In the midst of a housing crisis that dominated the General Election earlier this year, and in a country with – at last count – ten thousand homeless people, Dublin City Council was last night presented with a plan to build 850 new homes in Coolock. 250 of these would have been social housing. The houses would have been built with private capital, costing the taxpayer basically nothing.

Irish politicians have been shouting and roaring about housing for several years now, so naturally, you’d think, this would have been a welcome development.

Think again:

DUBLIN CITY COUNCILLORS have rejected controversial plans to build 853 new homes on the Oscar Traynor Road site in Coolock.

In a motion on the plans this evening, councillors voted by 48 votes to 14 against allowing the development on a 17-hectare site at the junction of the Port Tunnel and Oscar Traynor Road to go ahead.

Why was the plan “controversial”? You’d probably have to ask the Journal – it’s their word, not ours. But apparently the crux of it was that only 250 of the homes were to be social housing. And left wing politicians on the City Council wanted the plan stopped so that every single one of them can be social housing built with public funds.

There’s only one problem:

Many councillors object to the construction of 50% private housing along with 30% social and 20% affordable purchase units on the state owned site at Oscar Traynor Rd, Coolock.

They want the city council to take over the development to ensure it is kept out of the private market.

Council planners stated in a report that the city council does not have the expertise for such a development adding that the council “is not a developer or a construction contractor”.

And so, when presented with a choice between 250 social housing units and no social housing units at all, Dublin’s politicians chose….. no housing at all.

Of course, it is not just social housing that the City has lost out on. There are plenty of young wage earners in the capital who have been assiduously saving for a deposit, and dreaming of their own home, who’ve just been told to go and take a running jump by the combined genius of Labour, the Social Democrats, Sinn Fein, the Greens, and the dregs of the left.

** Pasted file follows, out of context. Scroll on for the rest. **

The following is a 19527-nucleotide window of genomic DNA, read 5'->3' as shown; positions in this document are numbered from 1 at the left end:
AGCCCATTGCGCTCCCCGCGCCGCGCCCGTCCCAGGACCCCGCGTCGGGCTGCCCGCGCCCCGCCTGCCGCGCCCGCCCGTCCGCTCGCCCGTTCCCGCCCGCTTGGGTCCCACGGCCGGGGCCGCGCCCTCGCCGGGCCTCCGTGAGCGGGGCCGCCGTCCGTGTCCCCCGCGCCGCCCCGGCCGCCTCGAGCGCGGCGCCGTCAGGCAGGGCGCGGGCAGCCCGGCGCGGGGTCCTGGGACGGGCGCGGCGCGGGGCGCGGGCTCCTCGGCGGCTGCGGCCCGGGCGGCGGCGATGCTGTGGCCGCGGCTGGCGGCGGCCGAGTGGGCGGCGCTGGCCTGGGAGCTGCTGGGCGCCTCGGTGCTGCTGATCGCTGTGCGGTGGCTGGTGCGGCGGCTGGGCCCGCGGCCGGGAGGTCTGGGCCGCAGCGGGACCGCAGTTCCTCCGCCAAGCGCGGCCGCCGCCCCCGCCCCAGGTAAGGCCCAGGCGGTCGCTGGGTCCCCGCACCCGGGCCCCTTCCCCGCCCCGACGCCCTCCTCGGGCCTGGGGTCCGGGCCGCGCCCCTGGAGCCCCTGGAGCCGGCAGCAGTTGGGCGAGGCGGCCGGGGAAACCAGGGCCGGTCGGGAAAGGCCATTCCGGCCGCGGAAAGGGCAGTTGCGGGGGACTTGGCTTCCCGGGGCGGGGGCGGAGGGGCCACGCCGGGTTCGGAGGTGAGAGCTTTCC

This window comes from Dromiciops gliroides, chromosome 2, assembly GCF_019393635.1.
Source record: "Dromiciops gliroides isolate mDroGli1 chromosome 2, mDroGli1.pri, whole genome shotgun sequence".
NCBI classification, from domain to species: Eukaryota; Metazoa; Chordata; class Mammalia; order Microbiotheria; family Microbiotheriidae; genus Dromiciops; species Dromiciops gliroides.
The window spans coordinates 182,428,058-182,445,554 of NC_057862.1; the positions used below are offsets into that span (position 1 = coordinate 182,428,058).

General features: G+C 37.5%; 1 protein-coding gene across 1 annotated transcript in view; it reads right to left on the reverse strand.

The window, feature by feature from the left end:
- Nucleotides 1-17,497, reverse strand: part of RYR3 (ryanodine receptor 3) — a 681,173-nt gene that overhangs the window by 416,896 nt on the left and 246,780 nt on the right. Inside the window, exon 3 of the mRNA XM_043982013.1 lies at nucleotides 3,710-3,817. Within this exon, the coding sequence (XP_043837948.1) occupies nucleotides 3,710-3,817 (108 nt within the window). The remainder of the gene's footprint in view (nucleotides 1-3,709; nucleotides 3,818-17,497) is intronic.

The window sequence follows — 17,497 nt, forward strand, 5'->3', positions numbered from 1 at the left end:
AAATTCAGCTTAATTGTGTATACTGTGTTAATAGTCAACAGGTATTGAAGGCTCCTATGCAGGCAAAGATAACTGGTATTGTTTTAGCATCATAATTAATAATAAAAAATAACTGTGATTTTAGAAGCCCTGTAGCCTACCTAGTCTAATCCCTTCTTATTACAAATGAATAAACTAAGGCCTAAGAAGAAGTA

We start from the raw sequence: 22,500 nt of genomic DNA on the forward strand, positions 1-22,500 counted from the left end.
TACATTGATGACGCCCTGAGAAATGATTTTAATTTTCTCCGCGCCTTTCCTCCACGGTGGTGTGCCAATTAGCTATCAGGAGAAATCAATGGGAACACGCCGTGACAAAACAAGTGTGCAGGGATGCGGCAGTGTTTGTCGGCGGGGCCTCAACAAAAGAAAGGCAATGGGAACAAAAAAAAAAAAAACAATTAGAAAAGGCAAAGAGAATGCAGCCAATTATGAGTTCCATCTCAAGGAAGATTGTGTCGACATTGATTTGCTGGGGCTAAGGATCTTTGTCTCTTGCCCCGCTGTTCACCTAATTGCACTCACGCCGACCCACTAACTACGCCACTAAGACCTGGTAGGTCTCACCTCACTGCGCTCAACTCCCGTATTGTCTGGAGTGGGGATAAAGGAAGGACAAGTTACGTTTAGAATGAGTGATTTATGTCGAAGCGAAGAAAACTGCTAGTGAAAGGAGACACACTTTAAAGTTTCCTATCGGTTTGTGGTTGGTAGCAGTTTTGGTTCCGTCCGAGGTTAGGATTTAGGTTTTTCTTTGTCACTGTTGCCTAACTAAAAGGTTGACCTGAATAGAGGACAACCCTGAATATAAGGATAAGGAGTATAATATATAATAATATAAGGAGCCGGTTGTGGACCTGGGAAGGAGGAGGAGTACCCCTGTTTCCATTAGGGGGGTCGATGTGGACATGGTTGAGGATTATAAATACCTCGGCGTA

Let’s leave aside, for the moment, the fact that Dublin City Council lacks the expertise, or the money, to build 853 homes by itself, and focus on the insanity – which is being widely overlooked – of demanding that all 853 homes be social housing.

For starters, not everybody wants to live in social housing. In fact, it’s likely that only a small minority of people aspire to spend the rest of their days in a council house. This vote isn’t just an attack on common sense, it’s an attack on the concept of private housing itself. Dublin’s elected representatives don’t actually want people to be able to purchase their own home. They’d much rather if people just resigned themselves to a lifetime on a housing list where they – not coincidentally – are at the mercy of politicians, who get to decide who does and does not get a house.

Second, the whole benefit of building private and social housing in the same development is that the private homes pay for the cost of the social housing. By the time you’ve paid for the construction materials, labour, and furnishings (remember, social housing has to come furnished) the cost of building these homes will run to the tens of millions.

The city council had a private developer ready to take on that risk. Their vote against the plans won’t only cost people a chance to own a home, it will also cost all the jobs that would have been generated building them, and the tax revenue generated from selling them.

And what has the country, and the capital city, gained? Nothing.

It’s one of the most disgraceful votes in the history of Irish politics.

But do you know what? Dublin voters have only themselves to blame. They elected these idiots. The average lefty councillor in Dublin knows about as much about building homes, and the economics of the housing market, as you or I know about nuclear physics. They elected a load of people in Dublin who care more about waving the Palestinian flag and making us all share our pronouns than they do about the aspirations of young people in Dublin who might want to own a home. And elections have consequences.

And of course, plenty of voters are perfectly happy with this outcome. Sure, they vote for politicians who promise more housing because it makes them feel compassionate, but the truth is that lots of voters simply don’t want more houses being built anywhere near them, because it would devalue their own homes. Or, in the case of social housing, would bring in scruffy types who might reduce the overall level of social class in their area. Nobody objects to new housing quite as quickly as those who already own their homes. Sure, we want more housing, but not in this area – somewhere more “suitable”.

And the politicians, who rely on these hypocrites for votes, are happy enough to go along with it, knowing that those voters will still vote for more housing – somewhere else, mind you – at the next election anyway. We get the politicians we deserve, and Dublin richly deserves this shower.

When you vote for fantasy politics, you end up with fantasy housing plans.